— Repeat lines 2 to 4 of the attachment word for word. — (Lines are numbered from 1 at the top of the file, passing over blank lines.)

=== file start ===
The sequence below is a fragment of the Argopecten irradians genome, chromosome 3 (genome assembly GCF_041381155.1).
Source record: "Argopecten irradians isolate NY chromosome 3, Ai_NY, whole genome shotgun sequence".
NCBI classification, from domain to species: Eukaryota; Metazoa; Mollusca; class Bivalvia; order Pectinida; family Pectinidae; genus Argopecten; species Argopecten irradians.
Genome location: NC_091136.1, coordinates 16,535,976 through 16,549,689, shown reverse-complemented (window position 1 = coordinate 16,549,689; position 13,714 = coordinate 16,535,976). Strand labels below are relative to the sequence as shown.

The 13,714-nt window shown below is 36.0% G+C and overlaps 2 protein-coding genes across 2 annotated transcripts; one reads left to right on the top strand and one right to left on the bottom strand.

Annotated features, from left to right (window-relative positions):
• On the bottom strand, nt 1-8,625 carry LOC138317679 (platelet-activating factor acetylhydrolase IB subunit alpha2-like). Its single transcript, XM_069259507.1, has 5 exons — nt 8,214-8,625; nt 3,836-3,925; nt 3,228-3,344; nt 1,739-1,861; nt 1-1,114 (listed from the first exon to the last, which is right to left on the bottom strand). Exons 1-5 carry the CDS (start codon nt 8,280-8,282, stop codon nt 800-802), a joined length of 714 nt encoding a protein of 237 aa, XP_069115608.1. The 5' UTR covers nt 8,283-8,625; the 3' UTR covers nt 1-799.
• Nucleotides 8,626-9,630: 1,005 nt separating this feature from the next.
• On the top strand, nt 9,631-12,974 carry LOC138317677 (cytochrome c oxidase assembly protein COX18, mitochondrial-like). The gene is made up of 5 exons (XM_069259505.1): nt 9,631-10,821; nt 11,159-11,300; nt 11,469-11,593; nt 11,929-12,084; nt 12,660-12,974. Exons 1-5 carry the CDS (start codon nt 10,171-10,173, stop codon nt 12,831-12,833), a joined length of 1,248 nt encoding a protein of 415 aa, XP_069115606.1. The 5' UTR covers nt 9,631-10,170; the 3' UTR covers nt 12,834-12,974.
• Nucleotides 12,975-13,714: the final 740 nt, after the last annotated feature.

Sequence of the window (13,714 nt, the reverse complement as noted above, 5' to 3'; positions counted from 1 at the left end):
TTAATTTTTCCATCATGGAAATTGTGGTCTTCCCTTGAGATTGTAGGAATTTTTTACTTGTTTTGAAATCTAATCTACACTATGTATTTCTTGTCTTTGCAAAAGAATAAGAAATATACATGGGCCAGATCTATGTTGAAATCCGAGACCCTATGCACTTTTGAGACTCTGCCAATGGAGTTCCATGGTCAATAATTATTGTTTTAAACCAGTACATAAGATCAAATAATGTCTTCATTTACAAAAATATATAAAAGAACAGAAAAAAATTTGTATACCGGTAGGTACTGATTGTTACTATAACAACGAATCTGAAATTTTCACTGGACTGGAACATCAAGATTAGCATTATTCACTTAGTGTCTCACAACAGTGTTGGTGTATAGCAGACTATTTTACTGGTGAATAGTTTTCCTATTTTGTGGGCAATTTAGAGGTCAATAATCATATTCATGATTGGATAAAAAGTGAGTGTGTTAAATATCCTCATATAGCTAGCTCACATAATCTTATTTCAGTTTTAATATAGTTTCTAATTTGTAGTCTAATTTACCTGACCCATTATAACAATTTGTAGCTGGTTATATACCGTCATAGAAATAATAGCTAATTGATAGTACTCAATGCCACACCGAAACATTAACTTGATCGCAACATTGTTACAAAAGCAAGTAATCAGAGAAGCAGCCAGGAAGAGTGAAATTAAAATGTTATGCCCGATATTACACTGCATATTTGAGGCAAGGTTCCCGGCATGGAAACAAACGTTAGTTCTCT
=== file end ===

Source record: "Argopecten irradians isolate NY chromosome 3, Ai_NY, whole genome shotgun sequence".
NCBI classification, from domain to species: Eukaryota; Metazoa; Mollusca; class Bivalvia; order Pectinida; family Pectinidae; genus Argopecten; species Argopecten irradians.
Genome location: NC_091136.1, coordinates 16,535,976 through 16,549,689, shown reverse-complemented (window position 1 = coordinate 16,549,689; position 13,714 = coordinate 16,535,976). Strand labels below are relative to the sequence as shown.